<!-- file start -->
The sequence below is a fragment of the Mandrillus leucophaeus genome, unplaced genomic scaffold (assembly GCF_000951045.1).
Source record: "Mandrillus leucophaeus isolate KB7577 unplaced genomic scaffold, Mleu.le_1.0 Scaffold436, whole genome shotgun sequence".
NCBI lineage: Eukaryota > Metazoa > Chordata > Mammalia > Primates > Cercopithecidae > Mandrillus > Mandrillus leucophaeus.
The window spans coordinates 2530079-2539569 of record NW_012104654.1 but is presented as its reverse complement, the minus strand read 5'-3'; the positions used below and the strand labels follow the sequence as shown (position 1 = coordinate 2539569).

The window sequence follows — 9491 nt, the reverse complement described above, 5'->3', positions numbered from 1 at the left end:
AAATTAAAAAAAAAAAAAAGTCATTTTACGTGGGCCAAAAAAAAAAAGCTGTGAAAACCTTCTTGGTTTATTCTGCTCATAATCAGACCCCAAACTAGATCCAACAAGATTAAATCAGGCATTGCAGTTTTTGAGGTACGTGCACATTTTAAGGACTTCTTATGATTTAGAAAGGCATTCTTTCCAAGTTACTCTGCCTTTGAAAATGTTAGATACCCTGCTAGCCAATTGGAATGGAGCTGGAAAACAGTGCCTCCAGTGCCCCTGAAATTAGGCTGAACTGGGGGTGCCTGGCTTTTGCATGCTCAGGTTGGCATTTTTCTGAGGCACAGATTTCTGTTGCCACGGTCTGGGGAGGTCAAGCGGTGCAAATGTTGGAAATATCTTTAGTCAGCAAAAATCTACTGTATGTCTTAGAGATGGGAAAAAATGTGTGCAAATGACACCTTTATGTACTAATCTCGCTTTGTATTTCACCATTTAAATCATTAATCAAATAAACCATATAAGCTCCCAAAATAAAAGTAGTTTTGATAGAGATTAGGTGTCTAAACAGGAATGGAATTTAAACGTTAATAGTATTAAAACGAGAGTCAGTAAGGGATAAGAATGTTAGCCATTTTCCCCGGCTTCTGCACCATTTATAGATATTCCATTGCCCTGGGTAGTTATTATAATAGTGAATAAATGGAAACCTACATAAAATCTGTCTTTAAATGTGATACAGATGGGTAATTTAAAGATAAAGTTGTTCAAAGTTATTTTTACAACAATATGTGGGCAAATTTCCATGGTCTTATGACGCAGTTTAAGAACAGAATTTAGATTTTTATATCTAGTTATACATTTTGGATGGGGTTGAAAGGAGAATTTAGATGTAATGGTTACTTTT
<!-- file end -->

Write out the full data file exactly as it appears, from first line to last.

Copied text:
The sequence below is a fragment of the Mandrillus leucophaeus genome, unplaced genomic scaffold (assembly GCF_000951045.1).
Source record: "Mandrillus leucophaeus isolate KB7577 unplaced genomic scaffold, Mleu.le_1.0 Scaffold436, whole genome shotgun sequence".
NCBI lineage: Eukaryota > Metazoa > Chordata > Mammalia > Primates > Cercopithecidae > Mandrillus > Mandrillus leucophaeus.
The window spans coordinates 2530079-2539569 of record NW_012104654.1 but is presented as its reverse complement, the minus strand read 5'-3'; the positions used below and the strand labels follow the sequence as shown (position 1 = coordinate 2539569).

The window sequence follows — 9491 nt, the reverse complement described above, 5'->3', positions numbered from 1 at the left end:
AAATTAAAAAAAAAAAAAAGTCATTTTACGTGGGCCAAAAAAAAAAAGCTGTGAAAACCTTCTTGGTTTATTCTGCTCATAATCAGACCCCAAACTAGATCCAACAAGATTAAATCAGGCATTGCAGTTTTTGAGGTACGTGCACATTTTAAGGACTTCTTATGATTTAGAAAGGCATTCTTTCCAAGTTACTCTGCCTTTGAAAATGTTAGATACCCTGCTAGCCAATTGGAATGGAGCTGGAAAACAGTGCCTCCAGTGCCCCTGAAATTAGGCTGAACTGGGGGTGCCTGGCTTTTGCATGCTCAGGTTGGCATTTTTCTGAGGCACAGATTTCTGTTGCCACGGTCTGGGGAGGTCAAGCGGTGCAAATGTTGGAAATATCTTTAGTCAGCAAAAATCTACTGTATGTCTTAGAGATGGGAAAAAATGTGTGCAAATGACACCTTTATGTACTAATCTCGCTTTGTATTTCACCATTTAAATCATTAATCAAATAAACCATATAAGCTCCCAAAATAAAAGTAGTTTTGATAGAGATTAGGTGTCTAAACAGGAATGGAATTTAAACGTTAATAGTATTAAAACGAGAGTCAGTAAGGGATAAGAATGTTAGCCATTTTCCCCGGCTTCTGCACCATTTATAGATATTCCATTGCCCTGGGTAGTTATTATAATAGTGAATAAATGGAAACCTACATAAAATCTGTCTTTAAATGTGATACAGATGGGTAATTTAAAGATAAAGTTGTTCAAAGTTATTTTTACAACAATATGTGGGCAAATTTCCATGGTCTTATGACGCAGTTTAAGAACAGAATTTAGATTTTTATATCTAGTTATACATTTTGGATGGGGTTGAAAGGAGAATTTAGATGTAATGGTTACTTTT